2. I used to do the old-fashioned method of dog training (not the 5th one you mentioned at the top, though). It wasn’t until I got Maya that I learned a method that is almost entirely positive reinforcement. Of all the dogs I’ve had, Maya has taken the longest to potty train and to walk on a leash. However, it is difficult to say whether it is because of the new way I trained her or because of her personality. Other than those two things, Maya is a very happy and well-behaved dog. Pierson too and he is also trained almost completely with positive reinforcement.

    • I also looked to dominance trainer, Jan Fennell, for help with Agatha and Christie years ago.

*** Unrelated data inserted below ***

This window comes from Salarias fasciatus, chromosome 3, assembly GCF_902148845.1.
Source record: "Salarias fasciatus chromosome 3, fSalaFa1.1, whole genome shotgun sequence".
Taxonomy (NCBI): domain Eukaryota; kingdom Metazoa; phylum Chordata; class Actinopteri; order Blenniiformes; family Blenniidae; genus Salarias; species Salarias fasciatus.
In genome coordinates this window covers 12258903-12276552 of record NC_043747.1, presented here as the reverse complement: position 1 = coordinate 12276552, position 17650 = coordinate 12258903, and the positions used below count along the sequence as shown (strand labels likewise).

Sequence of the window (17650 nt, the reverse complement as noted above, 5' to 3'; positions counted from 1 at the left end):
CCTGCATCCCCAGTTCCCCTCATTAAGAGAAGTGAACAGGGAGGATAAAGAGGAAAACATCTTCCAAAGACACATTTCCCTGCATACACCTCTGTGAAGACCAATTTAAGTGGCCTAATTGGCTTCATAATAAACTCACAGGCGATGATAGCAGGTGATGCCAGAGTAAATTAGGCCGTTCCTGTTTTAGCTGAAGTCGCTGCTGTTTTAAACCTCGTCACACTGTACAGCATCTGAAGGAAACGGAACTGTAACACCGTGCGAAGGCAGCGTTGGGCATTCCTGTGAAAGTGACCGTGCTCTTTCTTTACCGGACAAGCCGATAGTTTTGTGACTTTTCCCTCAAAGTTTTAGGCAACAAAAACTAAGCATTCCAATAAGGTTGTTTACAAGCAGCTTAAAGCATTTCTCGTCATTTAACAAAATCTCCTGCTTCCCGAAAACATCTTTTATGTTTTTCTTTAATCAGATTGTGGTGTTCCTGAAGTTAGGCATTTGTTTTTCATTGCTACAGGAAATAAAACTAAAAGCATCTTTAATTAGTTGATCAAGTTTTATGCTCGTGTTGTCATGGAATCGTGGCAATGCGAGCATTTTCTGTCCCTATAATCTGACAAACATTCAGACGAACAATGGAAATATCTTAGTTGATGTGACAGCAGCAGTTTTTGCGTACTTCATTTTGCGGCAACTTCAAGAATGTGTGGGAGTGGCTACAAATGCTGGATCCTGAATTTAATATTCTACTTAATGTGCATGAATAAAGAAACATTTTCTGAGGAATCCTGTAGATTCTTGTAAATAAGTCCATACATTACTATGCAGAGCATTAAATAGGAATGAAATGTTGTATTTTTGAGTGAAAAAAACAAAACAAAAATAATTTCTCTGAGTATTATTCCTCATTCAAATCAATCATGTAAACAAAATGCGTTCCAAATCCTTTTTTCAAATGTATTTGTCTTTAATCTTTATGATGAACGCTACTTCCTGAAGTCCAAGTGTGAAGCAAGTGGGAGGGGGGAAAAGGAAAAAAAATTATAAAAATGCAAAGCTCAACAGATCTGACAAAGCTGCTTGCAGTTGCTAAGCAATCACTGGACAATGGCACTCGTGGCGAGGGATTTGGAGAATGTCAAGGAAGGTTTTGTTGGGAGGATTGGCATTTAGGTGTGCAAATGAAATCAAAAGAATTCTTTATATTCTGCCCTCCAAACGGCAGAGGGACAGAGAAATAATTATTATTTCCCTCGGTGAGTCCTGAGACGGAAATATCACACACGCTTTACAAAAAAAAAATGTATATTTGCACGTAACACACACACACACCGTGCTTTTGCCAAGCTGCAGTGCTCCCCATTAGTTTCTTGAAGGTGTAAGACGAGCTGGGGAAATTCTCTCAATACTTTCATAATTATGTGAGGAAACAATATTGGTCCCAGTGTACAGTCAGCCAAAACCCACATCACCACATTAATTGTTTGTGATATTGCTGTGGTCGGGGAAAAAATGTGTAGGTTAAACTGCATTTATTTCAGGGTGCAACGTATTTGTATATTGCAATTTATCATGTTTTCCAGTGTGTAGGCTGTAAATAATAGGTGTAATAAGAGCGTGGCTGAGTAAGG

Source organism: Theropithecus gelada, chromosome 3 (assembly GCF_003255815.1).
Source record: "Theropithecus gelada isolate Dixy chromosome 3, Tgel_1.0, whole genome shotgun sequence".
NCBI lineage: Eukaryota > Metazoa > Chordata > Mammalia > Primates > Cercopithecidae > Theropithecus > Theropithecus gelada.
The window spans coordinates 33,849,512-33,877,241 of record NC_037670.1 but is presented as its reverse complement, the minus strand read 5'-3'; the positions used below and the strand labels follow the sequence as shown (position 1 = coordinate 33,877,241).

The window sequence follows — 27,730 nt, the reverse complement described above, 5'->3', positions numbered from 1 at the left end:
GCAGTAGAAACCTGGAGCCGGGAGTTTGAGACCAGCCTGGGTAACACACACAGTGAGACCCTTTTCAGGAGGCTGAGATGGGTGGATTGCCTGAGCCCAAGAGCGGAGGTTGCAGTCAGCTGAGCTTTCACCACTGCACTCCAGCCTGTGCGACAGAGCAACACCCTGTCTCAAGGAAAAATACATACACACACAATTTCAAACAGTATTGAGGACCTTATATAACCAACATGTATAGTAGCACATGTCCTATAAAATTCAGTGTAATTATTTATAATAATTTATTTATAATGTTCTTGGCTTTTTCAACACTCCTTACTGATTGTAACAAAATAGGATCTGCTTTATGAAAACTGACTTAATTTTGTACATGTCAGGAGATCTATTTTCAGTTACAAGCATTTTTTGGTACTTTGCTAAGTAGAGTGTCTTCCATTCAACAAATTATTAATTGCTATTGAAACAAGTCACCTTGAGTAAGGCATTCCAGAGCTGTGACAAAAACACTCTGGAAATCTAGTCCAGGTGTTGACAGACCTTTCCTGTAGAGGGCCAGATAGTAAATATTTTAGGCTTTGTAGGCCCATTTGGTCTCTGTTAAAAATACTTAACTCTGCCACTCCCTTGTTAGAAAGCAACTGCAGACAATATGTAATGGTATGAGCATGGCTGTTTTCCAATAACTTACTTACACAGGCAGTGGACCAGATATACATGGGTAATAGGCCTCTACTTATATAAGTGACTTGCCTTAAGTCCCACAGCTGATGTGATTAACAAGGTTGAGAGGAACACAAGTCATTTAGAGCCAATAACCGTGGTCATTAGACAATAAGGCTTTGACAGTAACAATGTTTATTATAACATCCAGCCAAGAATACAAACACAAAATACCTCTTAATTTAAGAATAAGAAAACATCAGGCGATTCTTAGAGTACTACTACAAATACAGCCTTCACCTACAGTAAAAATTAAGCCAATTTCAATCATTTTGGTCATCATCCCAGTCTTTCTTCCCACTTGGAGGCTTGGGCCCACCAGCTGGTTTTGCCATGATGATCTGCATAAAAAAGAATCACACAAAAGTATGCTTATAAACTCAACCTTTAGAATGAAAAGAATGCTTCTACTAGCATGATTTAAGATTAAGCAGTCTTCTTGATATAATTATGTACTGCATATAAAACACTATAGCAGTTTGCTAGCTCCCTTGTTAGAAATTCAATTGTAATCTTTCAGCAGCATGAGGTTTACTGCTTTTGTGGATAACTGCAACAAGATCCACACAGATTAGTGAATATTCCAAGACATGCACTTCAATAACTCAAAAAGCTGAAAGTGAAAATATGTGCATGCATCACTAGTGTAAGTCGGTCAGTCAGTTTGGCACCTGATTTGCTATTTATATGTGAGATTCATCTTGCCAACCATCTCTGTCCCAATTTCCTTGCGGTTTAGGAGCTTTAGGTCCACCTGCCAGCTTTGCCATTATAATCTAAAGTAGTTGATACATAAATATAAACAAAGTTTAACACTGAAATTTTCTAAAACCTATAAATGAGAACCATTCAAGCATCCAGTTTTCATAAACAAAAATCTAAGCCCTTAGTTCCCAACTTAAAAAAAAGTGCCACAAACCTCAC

I loved them very much and just wanted to figure out how to help them. So I don’t hate people for turning to dominance training for help. I was one of them too.

      But relationship-based training has been so much more effective. I’m very thankful to be finding new ways of communicating with dogs.

  3. Great post! Such an important topic for the masses to continue to see over and over again.

    Since moving to MT, I’ve seen quite a bit more dominance theory in action. It’s actually really hard to watch, so joining the local club (who uses and recommends unfriendly methods with a quickness I’ve never seen before) is looking like a worse and worse idea. I think the reason it sticks around here is because *everyone* (and I really do mean EVERYONE) is doing it. It’s what friends will recommend to new puppy owners, and that’s what they take at face value. Almost nobody shifts from the norm. And people credit Elli as the reason why she’s such a responsive girl. Must have something to do with her genetic code because it DEFINITELY couldn’t have been all the time I’ve put into reinforcing good behaviors, right?